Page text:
Whether you attended the inauguration on Friday or the women’s marches on Saturday, millions of people in Washington, DC, and in cities across the world, understood that their voices are louder and have more impact when they ring together.
Now it’s time to start listening. It just may be tougher than it sounds.
According to the 2017 Edelman Trust Barometer, people are “four times more likely to ignore information that supports a position they don’t believe in.” Meaning, if you watch MSNBC, you don’t watch Fox News, and if you’re a Republican and you have a friend who’s a Democrat (unlikely as that may be today), you can’t even talk politics without it devolving into a screaming match.
I declared 2017 as the Year of the Peer prior to election day because, regardless of the outcome of the presidential contest/reality TV show, we were destined to be a more divided nation. It was also apparent that trust in our institutions was clearly suffering. Here’s how I described the situation in October, 2016:
“Regardless of whether you’re a Trump or Clinton supporter, the tenor of the campaign itself has sunk to new depths. Yet when it’s all over, we’ll be reading about the importance of healing and uniting the country. Ironically, the same media that fueled the fire and aggravated the wounds will start handing out medical supplies.
“The problem is this: The deeper the wound, the longer it takes to heal — the more likely it will leave a scar. The lower we go, the tougher it is to climb out of the hole. The harder is it to trust one another again. The tougher it is to make the transition from fighting against each other to fighting for one another. Regardless of who prevails in the election, we may be headed for one of the toughest recovery periods since the Civil War.”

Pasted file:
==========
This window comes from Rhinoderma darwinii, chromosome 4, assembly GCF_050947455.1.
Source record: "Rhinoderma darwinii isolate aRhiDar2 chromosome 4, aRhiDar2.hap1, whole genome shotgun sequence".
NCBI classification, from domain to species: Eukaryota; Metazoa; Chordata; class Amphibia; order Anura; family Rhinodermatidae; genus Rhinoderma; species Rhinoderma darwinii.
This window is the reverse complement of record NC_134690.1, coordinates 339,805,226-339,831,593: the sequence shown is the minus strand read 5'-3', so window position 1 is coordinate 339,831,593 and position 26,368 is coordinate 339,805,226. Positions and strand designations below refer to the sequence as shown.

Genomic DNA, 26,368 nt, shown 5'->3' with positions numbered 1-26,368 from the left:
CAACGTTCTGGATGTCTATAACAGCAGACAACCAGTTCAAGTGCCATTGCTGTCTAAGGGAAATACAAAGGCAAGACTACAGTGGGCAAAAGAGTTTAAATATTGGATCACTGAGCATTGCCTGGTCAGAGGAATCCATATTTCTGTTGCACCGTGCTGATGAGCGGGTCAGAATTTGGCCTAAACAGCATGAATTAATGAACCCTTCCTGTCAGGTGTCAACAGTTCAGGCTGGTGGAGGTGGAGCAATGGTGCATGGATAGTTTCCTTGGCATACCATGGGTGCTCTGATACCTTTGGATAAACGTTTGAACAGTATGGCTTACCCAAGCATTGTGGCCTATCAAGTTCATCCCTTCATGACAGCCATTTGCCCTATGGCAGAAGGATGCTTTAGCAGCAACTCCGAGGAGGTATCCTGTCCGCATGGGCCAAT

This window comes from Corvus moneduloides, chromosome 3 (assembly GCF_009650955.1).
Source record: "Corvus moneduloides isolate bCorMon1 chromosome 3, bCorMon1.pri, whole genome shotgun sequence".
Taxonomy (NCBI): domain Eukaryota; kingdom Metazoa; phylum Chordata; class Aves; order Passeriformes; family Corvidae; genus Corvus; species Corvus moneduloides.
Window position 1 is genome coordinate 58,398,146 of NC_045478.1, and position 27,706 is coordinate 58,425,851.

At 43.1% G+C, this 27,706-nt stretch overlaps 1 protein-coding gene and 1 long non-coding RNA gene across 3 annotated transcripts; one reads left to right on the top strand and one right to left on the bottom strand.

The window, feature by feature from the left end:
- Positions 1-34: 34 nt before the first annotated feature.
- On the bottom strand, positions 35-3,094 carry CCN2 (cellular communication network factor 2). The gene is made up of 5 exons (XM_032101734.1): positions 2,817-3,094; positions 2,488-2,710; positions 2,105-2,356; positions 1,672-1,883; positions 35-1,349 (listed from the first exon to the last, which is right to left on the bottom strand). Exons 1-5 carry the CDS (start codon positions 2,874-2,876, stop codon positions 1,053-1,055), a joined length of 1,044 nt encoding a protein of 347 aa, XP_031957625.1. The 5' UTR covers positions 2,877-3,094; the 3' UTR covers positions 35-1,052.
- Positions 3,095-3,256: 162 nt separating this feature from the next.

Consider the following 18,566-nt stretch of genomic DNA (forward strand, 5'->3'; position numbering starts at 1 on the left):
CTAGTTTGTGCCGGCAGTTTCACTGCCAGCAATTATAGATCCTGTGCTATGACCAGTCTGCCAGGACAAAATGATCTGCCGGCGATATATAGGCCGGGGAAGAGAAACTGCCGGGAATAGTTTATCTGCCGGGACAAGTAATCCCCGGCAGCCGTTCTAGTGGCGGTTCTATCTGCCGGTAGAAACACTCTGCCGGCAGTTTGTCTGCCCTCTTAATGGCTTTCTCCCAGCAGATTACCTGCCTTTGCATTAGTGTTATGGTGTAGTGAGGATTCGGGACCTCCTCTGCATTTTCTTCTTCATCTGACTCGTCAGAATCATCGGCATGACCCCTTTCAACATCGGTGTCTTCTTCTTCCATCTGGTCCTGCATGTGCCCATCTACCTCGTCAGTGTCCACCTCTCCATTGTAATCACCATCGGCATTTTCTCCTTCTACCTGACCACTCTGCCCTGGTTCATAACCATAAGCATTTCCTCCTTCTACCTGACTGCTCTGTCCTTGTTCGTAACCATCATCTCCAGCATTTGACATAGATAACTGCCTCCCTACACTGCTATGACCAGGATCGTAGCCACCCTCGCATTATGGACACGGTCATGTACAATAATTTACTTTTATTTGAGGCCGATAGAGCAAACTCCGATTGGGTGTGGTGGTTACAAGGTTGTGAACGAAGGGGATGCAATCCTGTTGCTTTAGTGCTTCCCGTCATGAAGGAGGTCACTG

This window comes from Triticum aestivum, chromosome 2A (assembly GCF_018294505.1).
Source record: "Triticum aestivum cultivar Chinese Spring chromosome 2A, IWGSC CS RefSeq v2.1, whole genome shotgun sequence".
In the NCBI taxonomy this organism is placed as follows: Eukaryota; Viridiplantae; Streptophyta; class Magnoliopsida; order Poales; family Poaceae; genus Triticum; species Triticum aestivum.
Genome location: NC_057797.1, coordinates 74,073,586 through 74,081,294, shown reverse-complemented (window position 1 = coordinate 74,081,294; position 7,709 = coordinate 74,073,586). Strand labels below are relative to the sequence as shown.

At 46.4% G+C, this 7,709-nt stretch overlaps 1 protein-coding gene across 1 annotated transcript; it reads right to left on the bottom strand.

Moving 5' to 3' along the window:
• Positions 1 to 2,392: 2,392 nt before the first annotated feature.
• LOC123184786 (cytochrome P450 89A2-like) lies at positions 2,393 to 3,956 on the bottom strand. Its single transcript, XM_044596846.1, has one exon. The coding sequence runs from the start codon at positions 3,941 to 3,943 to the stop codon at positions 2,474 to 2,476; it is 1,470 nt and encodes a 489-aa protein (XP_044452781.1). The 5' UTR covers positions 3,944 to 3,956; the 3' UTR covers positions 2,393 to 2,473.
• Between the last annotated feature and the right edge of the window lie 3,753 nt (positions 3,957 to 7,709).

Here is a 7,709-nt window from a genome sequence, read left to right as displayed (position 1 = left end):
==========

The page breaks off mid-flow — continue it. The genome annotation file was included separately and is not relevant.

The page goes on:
As for the decline in institutional trust, it’s now been documented. As we look again to the Edelman Trust Barometer, institutional trust — including government, media, business, and non-governmental organizations (NGOs) — has plummeted.
Let’s look at government and media specifically. If you want to put government gridlock in historical perspective, consider that in 1948, Harry Truman campaigned against what he called the “Do Nothing (80th) Congress,” which passed 906 pieces of public legislation. The 112th, 113th and 114th Congress combined (our last three) passed 908 public laws. It’s no wonder the 2016 electorate looked outside the establishment to Trump and Sanders.”
Our political leaders, however, are not entirely to blame here. The media have turned politics into a blood sport. Attempts at collaboration and compromise breed serious casualties. It’s all about winners and losers, as someone is always vilified as having “sold out” or having “caved to the other side.” Conflict spikes ratings and readership, but it creates an impossible climate for our elected officials — it’s the kind of climate change we don’t talk about often enough.
I’m not knocking conflict. It can be a healthy byproduct of open, honest dialogue. I just think it may be time to get back to boxing and leave the bare-knuckle fights back in the steel cage. As long as everything remains a zero-sum game and those who collaborate to reach sensible compromise continue to be marginalized by the media (and the public), trust in institutions will continue to suffer.
The flash of good news from Edelman is that we trust one another (people like me) as much as we do academic and technical experts. Sounds to me a like a good place to start.
The Year of the Peer is directed at leaders who are challenged with preparing themselves and their many stakeholders for a future most of us can barely imagine. As citizens, I hope we channel all the energy and good intentions we saw over the past few days and aim it toward moving our society forward by listening for understanding, seeing the very best in each other, and finding areas of agreement to establish a foundation for doing good.
Together, we can accomplish anything. We just have to start listening.